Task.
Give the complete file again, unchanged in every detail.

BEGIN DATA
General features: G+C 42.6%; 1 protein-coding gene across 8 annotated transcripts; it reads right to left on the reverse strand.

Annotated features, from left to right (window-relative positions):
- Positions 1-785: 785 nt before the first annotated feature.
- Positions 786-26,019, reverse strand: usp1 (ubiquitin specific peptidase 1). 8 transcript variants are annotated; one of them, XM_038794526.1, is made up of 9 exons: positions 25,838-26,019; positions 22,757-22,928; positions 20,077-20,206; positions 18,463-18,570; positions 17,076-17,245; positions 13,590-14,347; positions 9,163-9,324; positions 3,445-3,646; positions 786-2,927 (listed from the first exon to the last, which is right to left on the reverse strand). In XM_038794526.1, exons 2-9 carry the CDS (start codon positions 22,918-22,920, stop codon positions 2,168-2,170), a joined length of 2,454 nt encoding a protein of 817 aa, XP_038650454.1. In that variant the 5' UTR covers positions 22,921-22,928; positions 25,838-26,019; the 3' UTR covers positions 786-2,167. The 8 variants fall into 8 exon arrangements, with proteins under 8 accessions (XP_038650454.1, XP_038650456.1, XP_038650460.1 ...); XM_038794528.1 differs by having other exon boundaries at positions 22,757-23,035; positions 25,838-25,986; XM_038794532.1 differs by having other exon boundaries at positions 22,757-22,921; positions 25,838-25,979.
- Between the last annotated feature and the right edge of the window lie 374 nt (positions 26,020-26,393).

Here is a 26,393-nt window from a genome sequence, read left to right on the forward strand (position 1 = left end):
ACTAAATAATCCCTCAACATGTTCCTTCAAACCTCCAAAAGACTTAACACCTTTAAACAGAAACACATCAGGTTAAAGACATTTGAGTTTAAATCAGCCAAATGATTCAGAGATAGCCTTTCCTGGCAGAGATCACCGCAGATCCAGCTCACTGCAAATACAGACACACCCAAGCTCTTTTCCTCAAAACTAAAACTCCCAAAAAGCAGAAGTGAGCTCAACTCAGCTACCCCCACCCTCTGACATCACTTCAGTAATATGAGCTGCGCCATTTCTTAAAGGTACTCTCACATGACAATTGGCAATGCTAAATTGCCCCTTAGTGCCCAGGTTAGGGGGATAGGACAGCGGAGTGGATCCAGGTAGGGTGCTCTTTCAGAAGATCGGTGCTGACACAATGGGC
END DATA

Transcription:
General features: G+C 42.6%; 1 protein-coding gene across 8 annotated transcripts; it reads right to left on the reverse strand.

Annotated features, from left to right (window-relative positions):
- Positions 1-785: 785 nt before the first annotated feature.
- Positions 786-26,019, reverse strand: usp1 (ubiquitin specific peptidase 1). 8 transcript variants are annotated; one of them, XM_038794526.1, is made up of 9 exons: positions 25,838-26,019; positions 22,757-22,928; positions 20,077-20,206; positions 18,463-18,570; positions 17,076-17,245; positions 13,590-14,347; positions 9,163-9,324; positions 3,445-3,646; positions 786-2,927 (listed from the first exon to the last, which is right to left on the reverse strand). In XM_038794526.1, exons 2-9 carry the CDS (start codon positions 22,918-22,920, stop codon positions 2,168-2,170), a joined length of 2,454 nt encoding a protein of 817 aa, XP_038650454.1. In that variant the 5' UTR covers positions 22,921-22,928; positions 25,838-26,019; the 3' UTR covers positions 786-2,167. The 8 variants fall into 8 exon arrangements, with proteins under 8 accessions (XP_038650454.1, XP_038650456.1, XP_038650460.1 ...); XM_038794528.1 differs by having other exon boundaries at positions 22,757-23,035; positions 25,838-25,986; XM_038794532.1 differs by having other exon boundaries at positions 22,757-22,921; positions 25,838-25,979.
- Between the last annotated feature and the right edge of the window lie 374 nt (positions 26,020-26,393).

Here is a 26,393-nt window from a genome sequence, read left to right on the forward strand (position 1 = left end):
ACTAAATAATCCCTCAACATGTTCCTTCAAACCTCCAAAAGACTTAACACCTTTAAACAGAAACACATCAGGTTAAAGACATTTGAGTTTAAATCAGCCAAATGATTCAGAGATAGCCTTTCCTGGCAGAGATCACCGCAGATCCAGCTCACTGCAAATACAGACACACCCAAGCTCTTTTCCTCAAAACTAAAACTCCCAAAAAGCAGAAGTGAGCTCAACTCAGCTACCCCCACCCTCTGACATCACTTCAGTAATATGAGCTGCGCCATTTCTTAAAGGTACTCTCACATGACAATTGGCAATGCTAAATTGCCCCTTAGTGCCCAGGTTAGGGGGATAGGACAGCGGAGTGGATCCAGGTAGGGTGCTCTTTCAGAAGATCGGTGCTGACACAATGGGC